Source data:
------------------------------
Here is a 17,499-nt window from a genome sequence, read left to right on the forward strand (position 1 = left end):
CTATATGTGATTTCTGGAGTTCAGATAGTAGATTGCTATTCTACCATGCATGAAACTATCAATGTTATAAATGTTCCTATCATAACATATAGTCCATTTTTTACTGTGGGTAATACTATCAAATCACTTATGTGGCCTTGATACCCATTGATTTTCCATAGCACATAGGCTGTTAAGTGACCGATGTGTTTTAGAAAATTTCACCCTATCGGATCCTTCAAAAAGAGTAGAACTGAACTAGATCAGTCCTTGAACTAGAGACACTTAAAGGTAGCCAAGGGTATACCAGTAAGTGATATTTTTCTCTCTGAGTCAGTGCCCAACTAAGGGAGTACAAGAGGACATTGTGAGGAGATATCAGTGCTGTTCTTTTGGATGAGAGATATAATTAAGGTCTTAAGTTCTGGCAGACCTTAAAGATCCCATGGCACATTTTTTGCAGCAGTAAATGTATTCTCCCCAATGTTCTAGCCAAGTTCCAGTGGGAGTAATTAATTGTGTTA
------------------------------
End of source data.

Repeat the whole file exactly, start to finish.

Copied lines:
Here is a 17,499-nt window from a genome sequence, read left to right on the forward strand (position 1 = left end):
CTATATGTGATTTCTGGAGTTCAGATAGTAGATTGCTATTCTACCATGCATGAAACTATCAATGTTATAAATGTTCCTATCATAACATATAGTCCATTTTTTACTGTGGGTAATACTATCAAATCACTTATGTGGCCTTGATACCCATTGATTTTCCATAGCACATAGGCTGTTAAGTGACCGATGTGTTTTAGAAAATTTCACCCTATCGGATCCTTCAAAAAGAGTAGAACTGAACTAGATCAGTCCTTGAACTAGAGACACTTAAAGGTAGCCAAGGGTATACCAGTAAGTGATATTTTTCTCTCTGAGTCAGTGCCCAACTAAGGGAGTACAAGAGGACATTGTGAGGAGATATCAGTGCTGTTCTTTTGGATGAGAGATATAATTAAGGTCTTAAGTTCTGGCAGACCTTAAAGATCCCATGGCACATTTTTTGCAGCAGTAAATGTATTCTCCCCAATGTTCTAGCCAAGTTCCAGTGGGAGTAATTAATTGTGTTA